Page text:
Page:Popular Science Monthly Volume 36.djvu/159

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ling to most people; but, as has been time and again conclusively shown, it is no unwarranted fancy. We are apt to consider the mastodon as a creature of so distant a time in the unrecorded past, that man must necessarily have appeared much later upon the scene. The truth is, comparatively speaking, the creature so recently became extinct that, in all probability, our historic Indians were acquainted with it. Certain it is that, in the distant long ago of the great Ice age, the mastodon existed, and equally certain that with him lived that primitive man who fabricated the rude implements we have described. The bones of the animal and the bones and weapons of the man lie side by side, deep down in the gravels deposited by the floods from the melting ice-sheet. In February, 1885, I walked to and fro over the frozen Delaware, where it reaches a full mile in width, and saw at the time many horses and sleighs passing from shore to shore. I recalled, as I walked, what the geologists have recorded of the river's history, and it was no wild whim of the unchecked imagination to picture the Delaware as a still more firmly frozen stream; so firmly ice-bound, indeed, that the mastodon might pass in safety over it—not cautiously, even, but with the quick trot of the angry elephant—and picture still further a terror-stricken Stone-age hunter fleeing for his life.

Just as our brief yearly winter gives way to milder spring, so, as the centuries rolled by, the mighty winter of the Ice age yielded to changes that were slowly wrought. Century by century, the sun's power was exerted with more telling effect; constantly increasing areas of northward-lying land were laid bare, and the forest followed the retreating glaciers' steps. This great but gradual change had, of course, its influence upon animal life, and many of the large mammals that have been named appear to have preferred the cooler to the warmer climate and followed the ice-sheet on its northward march.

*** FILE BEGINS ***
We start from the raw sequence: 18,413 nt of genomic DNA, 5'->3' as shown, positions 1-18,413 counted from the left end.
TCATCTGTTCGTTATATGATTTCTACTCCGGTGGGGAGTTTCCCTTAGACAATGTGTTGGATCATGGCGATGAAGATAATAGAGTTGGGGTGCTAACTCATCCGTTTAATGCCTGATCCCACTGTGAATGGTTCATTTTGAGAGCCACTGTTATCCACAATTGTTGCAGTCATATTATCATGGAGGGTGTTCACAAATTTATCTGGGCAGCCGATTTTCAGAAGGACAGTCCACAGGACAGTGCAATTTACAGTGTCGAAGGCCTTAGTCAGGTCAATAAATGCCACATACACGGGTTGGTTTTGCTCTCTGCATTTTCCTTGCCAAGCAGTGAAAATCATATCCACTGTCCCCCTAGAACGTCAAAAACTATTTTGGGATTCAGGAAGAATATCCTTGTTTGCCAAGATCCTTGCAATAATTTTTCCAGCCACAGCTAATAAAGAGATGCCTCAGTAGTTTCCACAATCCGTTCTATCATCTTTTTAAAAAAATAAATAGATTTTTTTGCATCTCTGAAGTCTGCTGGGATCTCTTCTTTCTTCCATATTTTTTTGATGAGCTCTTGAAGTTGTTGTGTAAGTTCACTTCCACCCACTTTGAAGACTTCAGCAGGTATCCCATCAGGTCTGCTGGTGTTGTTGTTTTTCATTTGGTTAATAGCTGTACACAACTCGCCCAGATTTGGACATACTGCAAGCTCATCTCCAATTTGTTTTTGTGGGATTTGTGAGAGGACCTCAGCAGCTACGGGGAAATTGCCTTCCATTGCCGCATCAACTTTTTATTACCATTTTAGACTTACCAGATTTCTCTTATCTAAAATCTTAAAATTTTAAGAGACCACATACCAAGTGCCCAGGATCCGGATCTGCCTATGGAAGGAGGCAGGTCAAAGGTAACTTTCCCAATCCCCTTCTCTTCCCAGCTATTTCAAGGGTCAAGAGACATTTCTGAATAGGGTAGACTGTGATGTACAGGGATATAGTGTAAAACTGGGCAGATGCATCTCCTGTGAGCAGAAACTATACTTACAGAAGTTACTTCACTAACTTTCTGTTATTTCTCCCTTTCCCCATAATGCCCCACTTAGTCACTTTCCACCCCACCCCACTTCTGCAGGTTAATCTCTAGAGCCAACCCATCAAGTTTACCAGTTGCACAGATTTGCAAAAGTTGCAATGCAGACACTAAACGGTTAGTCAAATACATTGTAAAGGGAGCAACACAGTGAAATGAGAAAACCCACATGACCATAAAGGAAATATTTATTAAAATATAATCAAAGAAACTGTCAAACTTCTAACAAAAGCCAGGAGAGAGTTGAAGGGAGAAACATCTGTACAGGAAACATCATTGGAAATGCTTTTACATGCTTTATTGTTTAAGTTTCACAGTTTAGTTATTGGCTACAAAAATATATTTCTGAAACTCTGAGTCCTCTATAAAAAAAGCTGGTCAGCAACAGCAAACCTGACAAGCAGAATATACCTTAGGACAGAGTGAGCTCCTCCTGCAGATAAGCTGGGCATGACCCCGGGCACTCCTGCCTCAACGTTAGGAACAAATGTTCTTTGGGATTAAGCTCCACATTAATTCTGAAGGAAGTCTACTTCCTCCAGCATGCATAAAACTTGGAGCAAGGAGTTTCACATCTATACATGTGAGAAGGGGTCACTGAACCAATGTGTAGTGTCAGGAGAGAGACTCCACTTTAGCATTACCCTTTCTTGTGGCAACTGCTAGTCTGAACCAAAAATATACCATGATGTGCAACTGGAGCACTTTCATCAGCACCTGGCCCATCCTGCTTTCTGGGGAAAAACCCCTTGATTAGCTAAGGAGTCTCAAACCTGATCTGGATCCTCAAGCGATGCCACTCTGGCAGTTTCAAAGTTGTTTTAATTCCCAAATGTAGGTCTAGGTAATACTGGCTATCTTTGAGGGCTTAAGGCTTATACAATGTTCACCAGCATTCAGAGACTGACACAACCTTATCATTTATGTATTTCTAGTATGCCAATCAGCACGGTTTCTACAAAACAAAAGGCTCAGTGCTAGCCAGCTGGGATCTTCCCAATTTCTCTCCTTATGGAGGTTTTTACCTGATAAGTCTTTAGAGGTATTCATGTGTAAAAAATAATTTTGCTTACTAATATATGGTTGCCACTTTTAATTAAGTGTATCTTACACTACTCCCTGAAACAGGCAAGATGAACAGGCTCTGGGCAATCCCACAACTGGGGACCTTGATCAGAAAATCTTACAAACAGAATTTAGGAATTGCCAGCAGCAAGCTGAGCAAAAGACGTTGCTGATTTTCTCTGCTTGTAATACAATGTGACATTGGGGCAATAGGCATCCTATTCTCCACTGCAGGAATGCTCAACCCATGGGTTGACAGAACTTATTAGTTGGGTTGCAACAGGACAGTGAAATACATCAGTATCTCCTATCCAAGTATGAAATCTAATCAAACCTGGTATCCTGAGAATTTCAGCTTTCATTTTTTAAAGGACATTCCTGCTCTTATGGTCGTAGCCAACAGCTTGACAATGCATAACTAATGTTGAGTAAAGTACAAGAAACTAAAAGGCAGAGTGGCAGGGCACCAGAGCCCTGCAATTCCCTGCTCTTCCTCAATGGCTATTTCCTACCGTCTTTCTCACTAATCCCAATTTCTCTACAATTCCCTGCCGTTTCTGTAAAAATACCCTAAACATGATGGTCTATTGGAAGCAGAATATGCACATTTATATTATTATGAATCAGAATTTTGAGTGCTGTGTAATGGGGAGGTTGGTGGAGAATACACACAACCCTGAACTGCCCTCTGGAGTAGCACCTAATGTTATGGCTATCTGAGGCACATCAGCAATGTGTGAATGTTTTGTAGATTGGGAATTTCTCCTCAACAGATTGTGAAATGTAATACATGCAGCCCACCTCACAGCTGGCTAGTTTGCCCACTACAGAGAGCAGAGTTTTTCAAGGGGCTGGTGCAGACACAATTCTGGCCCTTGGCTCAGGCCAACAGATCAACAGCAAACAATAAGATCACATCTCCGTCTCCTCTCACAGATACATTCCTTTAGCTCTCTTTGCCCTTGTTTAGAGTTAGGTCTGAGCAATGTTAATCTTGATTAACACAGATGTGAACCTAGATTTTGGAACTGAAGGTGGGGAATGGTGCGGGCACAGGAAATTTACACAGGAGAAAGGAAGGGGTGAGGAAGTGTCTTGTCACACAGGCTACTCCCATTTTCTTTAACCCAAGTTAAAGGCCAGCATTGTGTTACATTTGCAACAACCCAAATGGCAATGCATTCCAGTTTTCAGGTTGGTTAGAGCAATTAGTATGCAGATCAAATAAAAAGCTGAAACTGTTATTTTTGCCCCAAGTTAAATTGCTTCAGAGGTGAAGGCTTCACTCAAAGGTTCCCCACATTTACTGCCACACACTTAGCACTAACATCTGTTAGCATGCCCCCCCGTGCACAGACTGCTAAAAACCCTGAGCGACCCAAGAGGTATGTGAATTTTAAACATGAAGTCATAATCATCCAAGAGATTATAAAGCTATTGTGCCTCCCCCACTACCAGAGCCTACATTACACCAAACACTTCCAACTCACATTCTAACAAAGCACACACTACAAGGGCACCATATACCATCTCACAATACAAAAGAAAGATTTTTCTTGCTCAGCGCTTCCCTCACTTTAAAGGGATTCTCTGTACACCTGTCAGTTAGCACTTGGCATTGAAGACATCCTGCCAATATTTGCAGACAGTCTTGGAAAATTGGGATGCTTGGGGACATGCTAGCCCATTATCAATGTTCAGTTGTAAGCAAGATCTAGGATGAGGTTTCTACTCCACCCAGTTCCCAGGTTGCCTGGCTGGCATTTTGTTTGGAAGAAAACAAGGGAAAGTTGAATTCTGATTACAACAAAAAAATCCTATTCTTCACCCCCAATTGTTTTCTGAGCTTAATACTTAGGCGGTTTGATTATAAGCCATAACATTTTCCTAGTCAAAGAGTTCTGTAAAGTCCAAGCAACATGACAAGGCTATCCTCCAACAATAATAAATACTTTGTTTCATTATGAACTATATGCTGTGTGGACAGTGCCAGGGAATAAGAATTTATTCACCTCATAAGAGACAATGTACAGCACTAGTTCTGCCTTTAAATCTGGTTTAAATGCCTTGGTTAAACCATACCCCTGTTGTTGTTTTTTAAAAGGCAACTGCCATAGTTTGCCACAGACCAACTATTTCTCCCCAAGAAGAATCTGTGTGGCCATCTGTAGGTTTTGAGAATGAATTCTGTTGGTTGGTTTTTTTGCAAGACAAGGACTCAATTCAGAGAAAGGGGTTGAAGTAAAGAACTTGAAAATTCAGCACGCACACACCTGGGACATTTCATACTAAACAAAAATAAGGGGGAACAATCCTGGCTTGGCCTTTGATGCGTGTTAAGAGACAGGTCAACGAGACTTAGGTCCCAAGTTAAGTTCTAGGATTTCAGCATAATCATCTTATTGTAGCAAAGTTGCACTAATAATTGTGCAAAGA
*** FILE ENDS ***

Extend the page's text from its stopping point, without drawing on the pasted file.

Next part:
In the unnumbered centuries during which these changes came about, man increased in wisdom, if not in stature, and the rude implements that characterize the lowest known form of humanity—palæolithic man of prehistoric archæology—were gradually discarded for smaller and more specialized ones. This change was doubtless the result of faunal changes that required a compound instead of a simple implement, as an effective weapon—a small spear-head attached to a shaft, instead of a sharpened stone held in the hand; and we find now, as characteristic of conditions geologically later than the gravel beds, a well-designed spear-point, larger than Indian arrow-heads, of a remarkably uniform pattern, and which might readily be supposed to be the handiwork of the historic Indians. But let us examine into the history of these objects a little closely. In the first place, the conditions under which